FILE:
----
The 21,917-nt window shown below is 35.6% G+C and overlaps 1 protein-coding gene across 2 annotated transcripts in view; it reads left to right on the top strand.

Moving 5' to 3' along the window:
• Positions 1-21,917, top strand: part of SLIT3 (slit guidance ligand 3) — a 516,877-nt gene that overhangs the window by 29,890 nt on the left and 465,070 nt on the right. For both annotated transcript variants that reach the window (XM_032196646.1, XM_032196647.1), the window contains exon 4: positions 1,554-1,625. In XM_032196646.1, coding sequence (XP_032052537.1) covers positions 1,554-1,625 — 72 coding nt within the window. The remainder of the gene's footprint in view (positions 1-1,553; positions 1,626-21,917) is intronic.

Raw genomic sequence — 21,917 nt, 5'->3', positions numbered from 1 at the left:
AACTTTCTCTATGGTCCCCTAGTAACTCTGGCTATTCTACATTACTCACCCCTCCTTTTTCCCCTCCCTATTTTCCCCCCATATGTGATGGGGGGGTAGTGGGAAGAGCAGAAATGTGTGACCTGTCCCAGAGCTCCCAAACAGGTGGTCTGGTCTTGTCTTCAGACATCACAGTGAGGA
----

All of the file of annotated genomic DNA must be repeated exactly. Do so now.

The 21,917-nt window shown below is 35.6% G+C and overlaps 1 protein-coding gene across 2 annotated transcripts in view; it reads left to right on the top strand.

Moving 5' to 3' along the window:
• Positions 1-21,917, top strand: part of SLIT3 (slit guidance ligand 3) — a 516,877-nt gene that overhangs the window by 29,890 nt on the left and 465,070 nt on the right. For both annotated transcript variants that reach the window (XM_032196646.1, XM_032196647.1), the window contains exon 4: positions 1,554-1,625. In XM_032196646.1, coding sequence (XP_032052537.1) covers positions 1,554-1,625 — 72 coding nt within the window. The remainder of the gene's footprint in view (positions 1-1,553; positions 1,626-21,917) is intronic.

Raw genomic sequence — 21,917 nt, 5'->3', positions numbered from 1 at the left:
AACTTTCTCTATGGTCCCCTAGTAACTCTGGCTATTCTACATTACTCACCCCTCCTTTTTCCCCTCCCTATTTTCCCCCCATATGTGATGGGGGGGTAGTGGGAAGAGCAGAAATGTGTGACCTGTCCCAGAGCTCCCAAACAGGTGGTCTGGTCTTGTCTTCAGACATCACAGTGAGGA